Faber Social present: David Keenan on music and memory

Faber Social is the unerringly cool arm of London’s Faber & Faber publishing house. Over the coming months we will be featuring exclusive essays, extracts and articles from some of their finest authors.

Keenan’s novel, This Is Memorial Device, a love letter to small town heroes, follows the eponymous fictional band – the greatest Airdrie had ever seen – over three short summers in the late ‘70s before they crashed and burned. Encapsulating the highest dreams of a landlocked vortex, the mythic band epitomised the DIY post-punk culture of the times where anything seemed possible and everything was up for grabs.

Here Keenan distils the idea that music can preserve a moment in time for the listener – and the arresting power this imbues it with.

What Cannot Be Imitated, Perfect, Must Die: Music & Memory

My novel, This Is Memorial Device as the title suggests, deals with the workings of memory, as well as with music, and how the two relate. “Can music preserve a moment in time?” a character named Dominic Hunter asks. “Can it keep it young forever?” In time music becomes a ghost, the spirit of a time and place, always returning. Ghosts defend their territory. They scare off intruders and they preserve the moment as it once was forever. My record library is haunted.

Your identity as a music fan can often restrict the scale of the passage from here until then. So-called good taste can cut you off from the possibility of time travel. I think of some of the music that transports me or, more truly, transports a moment. Perry Como singing “It’s Impossible” is forever a carefree summer afternoon in an estate in the East End of Glasgow in the mid-1970s. Don Black and Andrew Lloyd Webber’s Tell Me On A Sunday is a dreary 1980s Sunday in Airdrie with an ironing board in the corner. “I Won’t Let You Down” by Ph.D. is a death in a hospital. We are sabotaged in our attempt to put together our own memories as we would have them. Music disrupts any easy chronology, we are as haunted by demons as we are angels.


Music’s power is invasive, it is magic, in its deepest manifestation. It invades the body, it sets up little vibratory vortexes that alter its make-up and, I fancy, establishes forlorn abeyances that forever hunger for its return. What else is that pang in your heart when a song, unbidden, removes you from your current situation with a little whimper or a rush of euphoric sadness? We could be overthrown at any moment. And who knows what songs, what music waits for us, eager to take up residence inside us. As we walk along the street, as we enter a bar, as we wait in an airport terminal, music conspires with the moment in ambush.


And then there’s consciously building associations, looking to music that would seem to decode the moment and not just possess it. Bob Dylan’s “Farewell Angelina”. I used that track to rationalise a break-up many years ago, to act as its philosophical accompaniment. Some of my favourite lines, especially this one: “what cannot be imitated/perfect/must die”. You can see how that would function as some kind of universal salve for the death of a romance. But it’s more enigmatic than that. Is Dylan saying that perfection leaves no progeny? That once perfection is reached there is a form of dissolution as in a solving of the puzzle which results in the reabsorption of the perfected back into the universe? Imperfect songs, then, give birth to endless restatements of themselves. Which explains the obsessive re-workings of generic pop music. But perfect songs, like perfect moments, cannot be replicated. They exist as ghosts, as echoes, or to put it another way, as spectral animations of something that the universe snatched and made its own as soon as it was birthed. And we recognise that. The greatest recordings are intimations of perfection. That’s why an album like Bob Dylan’s The Basement Tapes Complete sounds like an echo of an echo of an echo – music bridges the gap between feelings and memory, between the perfect moment and the realisation of its perfection.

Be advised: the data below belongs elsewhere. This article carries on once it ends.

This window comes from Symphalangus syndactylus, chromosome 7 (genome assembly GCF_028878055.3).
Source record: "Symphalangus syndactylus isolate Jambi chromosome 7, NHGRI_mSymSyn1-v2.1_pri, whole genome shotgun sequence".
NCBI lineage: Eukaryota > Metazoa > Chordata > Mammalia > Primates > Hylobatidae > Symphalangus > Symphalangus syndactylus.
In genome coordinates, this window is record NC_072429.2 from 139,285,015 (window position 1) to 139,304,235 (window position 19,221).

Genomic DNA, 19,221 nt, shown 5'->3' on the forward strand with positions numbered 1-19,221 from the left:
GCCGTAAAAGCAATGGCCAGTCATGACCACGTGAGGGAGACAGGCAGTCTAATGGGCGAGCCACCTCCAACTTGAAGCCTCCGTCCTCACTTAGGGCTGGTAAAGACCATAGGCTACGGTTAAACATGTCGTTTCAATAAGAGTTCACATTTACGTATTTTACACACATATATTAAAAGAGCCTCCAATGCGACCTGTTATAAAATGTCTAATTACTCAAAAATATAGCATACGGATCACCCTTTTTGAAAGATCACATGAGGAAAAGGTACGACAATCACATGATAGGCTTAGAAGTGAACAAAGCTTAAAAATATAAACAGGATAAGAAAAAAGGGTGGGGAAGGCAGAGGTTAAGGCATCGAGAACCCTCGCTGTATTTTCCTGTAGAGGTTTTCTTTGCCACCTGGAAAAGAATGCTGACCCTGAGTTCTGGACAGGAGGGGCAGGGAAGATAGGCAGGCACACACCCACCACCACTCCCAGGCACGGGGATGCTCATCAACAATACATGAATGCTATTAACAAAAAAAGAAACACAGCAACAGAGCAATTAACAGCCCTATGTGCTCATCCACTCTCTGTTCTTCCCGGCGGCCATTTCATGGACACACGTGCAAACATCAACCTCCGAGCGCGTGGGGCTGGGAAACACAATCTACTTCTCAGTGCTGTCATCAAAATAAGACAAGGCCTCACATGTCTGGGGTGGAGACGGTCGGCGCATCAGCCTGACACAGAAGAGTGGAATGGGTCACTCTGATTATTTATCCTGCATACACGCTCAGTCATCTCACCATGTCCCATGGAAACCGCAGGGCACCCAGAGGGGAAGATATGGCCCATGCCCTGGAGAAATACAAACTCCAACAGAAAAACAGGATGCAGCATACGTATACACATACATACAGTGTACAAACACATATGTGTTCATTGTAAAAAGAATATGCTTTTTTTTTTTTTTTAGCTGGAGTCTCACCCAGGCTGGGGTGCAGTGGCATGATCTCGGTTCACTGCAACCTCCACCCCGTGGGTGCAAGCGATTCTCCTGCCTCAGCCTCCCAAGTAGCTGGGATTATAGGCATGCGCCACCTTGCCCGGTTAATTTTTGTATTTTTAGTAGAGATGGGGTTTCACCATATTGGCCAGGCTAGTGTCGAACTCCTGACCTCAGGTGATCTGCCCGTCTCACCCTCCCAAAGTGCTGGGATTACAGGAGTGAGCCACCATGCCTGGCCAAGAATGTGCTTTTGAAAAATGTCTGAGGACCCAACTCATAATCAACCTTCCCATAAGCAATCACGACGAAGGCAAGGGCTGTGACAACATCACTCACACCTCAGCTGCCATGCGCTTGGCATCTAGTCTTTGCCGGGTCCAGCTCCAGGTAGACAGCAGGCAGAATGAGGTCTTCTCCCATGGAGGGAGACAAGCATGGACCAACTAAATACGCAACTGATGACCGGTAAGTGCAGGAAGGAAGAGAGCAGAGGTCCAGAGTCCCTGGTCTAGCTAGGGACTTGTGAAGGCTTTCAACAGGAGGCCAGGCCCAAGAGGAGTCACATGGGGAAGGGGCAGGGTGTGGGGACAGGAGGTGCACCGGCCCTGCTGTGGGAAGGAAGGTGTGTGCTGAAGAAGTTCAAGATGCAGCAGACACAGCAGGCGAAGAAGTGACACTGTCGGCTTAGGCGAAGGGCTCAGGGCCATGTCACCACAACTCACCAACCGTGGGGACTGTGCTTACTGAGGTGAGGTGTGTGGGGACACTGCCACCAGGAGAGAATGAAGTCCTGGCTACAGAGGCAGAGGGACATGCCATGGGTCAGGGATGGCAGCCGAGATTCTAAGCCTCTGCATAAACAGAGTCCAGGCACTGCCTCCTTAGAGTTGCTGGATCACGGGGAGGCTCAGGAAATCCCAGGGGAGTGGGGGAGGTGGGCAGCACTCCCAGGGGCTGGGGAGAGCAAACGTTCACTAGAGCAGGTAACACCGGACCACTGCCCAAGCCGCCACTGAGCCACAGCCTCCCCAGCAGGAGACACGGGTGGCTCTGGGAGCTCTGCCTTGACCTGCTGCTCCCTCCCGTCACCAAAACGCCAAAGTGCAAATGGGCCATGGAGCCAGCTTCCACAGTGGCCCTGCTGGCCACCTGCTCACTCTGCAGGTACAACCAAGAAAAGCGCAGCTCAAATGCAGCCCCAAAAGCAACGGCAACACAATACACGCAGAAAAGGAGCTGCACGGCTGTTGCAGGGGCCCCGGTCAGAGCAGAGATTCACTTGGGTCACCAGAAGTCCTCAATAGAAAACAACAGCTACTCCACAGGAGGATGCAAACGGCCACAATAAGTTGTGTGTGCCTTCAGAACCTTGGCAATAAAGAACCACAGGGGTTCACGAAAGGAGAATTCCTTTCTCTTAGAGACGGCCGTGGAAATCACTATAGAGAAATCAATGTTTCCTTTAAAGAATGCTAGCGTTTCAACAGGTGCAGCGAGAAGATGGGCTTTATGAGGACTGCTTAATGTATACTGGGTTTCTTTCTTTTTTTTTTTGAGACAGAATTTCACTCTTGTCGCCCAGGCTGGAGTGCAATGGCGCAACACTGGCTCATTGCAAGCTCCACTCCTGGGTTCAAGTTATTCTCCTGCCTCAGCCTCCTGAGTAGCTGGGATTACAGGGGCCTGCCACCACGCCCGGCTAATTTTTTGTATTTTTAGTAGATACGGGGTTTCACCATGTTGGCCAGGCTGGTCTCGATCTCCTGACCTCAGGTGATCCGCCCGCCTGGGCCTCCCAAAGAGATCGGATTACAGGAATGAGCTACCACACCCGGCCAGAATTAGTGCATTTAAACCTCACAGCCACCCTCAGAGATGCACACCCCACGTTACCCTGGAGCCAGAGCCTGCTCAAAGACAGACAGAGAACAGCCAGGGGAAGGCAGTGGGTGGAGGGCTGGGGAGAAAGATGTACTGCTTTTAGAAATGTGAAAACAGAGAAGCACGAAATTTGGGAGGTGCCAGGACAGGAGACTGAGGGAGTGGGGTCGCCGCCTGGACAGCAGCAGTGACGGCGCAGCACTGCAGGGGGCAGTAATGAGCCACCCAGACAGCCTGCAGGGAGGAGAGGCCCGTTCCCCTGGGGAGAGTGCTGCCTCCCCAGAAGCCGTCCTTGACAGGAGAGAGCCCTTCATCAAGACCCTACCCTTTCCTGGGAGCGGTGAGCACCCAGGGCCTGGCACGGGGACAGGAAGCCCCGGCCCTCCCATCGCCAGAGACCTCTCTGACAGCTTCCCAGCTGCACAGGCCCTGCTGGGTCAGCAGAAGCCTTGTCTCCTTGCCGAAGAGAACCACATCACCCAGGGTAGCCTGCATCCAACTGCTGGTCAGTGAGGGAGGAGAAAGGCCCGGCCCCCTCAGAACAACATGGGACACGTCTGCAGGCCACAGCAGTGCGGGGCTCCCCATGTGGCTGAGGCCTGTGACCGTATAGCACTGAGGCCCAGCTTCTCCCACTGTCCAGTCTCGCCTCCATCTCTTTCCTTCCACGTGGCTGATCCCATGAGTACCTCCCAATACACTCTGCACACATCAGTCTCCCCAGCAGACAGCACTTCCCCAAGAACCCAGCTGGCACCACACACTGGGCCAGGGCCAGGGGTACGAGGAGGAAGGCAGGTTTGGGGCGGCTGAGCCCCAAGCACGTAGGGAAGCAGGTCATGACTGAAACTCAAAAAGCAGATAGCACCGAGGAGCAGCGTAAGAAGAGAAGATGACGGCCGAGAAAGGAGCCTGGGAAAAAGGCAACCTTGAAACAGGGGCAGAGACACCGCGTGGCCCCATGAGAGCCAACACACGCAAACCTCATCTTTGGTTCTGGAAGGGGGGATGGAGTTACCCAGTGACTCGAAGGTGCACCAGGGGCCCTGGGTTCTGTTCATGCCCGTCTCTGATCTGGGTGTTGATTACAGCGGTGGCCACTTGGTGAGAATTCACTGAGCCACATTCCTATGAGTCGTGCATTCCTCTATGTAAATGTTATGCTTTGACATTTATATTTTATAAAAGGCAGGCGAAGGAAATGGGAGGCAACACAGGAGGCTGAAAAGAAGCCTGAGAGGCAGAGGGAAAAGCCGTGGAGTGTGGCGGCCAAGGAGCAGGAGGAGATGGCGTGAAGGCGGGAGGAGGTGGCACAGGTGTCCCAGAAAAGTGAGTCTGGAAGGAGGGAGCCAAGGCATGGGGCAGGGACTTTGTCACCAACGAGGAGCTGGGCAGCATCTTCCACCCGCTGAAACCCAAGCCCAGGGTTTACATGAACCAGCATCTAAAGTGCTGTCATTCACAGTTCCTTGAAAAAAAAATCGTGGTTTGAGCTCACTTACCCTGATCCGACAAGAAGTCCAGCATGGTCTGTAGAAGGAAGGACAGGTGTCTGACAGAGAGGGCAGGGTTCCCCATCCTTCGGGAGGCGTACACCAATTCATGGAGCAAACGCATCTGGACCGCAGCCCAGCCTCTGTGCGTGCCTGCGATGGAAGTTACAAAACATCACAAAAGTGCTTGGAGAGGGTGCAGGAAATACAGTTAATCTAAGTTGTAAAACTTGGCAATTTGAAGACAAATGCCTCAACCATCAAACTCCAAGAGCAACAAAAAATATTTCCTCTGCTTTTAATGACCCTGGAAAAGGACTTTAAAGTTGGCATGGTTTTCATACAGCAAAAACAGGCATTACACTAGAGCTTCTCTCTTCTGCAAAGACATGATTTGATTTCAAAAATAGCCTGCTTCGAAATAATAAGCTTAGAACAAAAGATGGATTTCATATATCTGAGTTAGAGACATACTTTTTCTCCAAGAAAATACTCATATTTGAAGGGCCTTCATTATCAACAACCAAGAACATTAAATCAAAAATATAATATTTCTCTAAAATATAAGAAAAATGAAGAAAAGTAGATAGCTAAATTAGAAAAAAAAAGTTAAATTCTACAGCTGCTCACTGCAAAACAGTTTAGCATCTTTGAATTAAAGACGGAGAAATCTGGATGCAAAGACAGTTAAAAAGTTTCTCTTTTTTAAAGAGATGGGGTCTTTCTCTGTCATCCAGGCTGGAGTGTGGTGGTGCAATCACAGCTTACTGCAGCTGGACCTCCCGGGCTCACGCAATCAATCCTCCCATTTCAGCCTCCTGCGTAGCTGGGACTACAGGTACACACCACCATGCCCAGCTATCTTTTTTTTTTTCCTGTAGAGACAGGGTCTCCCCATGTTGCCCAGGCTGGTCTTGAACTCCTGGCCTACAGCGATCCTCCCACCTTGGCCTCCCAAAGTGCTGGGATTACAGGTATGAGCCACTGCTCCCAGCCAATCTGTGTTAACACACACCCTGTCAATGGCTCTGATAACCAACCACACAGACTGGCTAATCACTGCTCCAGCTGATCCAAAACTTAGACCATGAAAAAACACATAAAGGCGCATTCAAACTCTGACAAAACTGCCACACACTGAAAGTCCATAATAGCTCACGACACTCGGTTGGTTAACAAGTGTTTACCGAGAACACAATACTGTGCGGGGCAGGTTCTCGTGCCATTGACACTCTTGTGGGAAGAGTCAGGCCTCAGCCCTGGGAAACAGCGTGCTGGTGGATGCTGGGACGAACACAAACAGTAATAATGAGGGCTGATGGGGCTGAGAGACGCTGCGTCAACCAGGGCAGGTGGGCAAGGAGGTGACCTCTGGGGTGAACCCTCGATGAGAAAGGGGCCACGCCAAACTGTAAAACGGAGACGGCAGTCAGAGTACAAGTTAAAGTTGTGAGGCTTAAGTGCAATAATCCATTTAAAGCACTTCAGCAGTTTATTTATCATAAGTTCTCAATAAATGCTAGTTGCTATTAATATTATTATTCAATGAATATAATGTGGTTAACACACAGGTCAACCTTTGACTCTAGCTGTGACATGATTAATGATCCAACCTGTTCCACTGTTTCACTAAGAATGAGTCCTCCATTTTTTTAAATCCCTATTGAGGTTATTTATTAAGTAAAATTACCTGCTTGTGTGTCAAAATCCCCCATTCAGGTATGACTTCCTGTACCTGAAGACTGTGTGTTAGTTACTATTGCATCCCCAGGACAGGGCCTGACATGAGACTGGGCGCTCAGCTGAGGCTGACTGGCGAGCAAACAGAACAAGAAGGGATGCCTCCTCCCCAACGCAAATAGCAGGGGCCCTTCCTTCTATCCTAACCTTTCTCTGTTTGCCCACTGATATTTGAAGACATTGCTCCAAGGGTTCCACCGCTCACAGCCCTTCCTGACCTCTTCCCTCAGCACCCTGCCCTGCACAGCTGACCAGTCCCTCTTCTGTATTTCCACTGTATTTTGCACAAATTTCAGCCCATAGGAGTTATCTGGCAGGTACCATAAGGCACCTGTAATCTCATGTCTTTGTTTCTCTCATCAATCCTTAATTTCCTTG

This Is Memorial Device obsesses over moments. Do moments exist, can they be preserved? But more than that. Can we truly experience the moment when we are in it, can we occupy it completely? Or is it hindsight that makes it significant? Is it memory that bestows significance? Many of the characters in This Is Memorial Device are looking back, remembering, which means rebuilding the past in the light of the present. And they’re realising that there were moments, and that they were significant, and that truly, once, now, then, they stood at the centre of the world.


“And love, it isn’t love until it’s past” Prince sings on another record that haunts my memory, Prince And The Revolution’s 1986 album Parade. The song, “Sometimes It Snows In April”, is an early summer love. It’s her mother’s bedroom in a small village near Airdrie. It’s sneaking off school to have sex in the afternoon. And somehow it is both seeing it as it was and as it would be. The best music is simultaneously of the moment and of its recollection. Which is equally the definition of a ghost.

Our music collections are haunted. Out in the street, right now, there are songs lighting out, in search of hosts, ready to fix our movements in time and space, forever taking us back to here, to there, to gloomy Sundays long ago, to our young lovers, to holidays and to hospital beds, to Airdrie in the late 70s and early 1980s, when This Is Memorial Device is set, the post-punk years where the music made it feel like anything was possible. Even though really it felt like everything was impossible. This Is Memorial Device, then, is an attempt at necromancy, a spirited communing with the perfect dead and a monument to belief in the primacy of now, which was then, which is always.

This is Memorial Device is out now from Faber.

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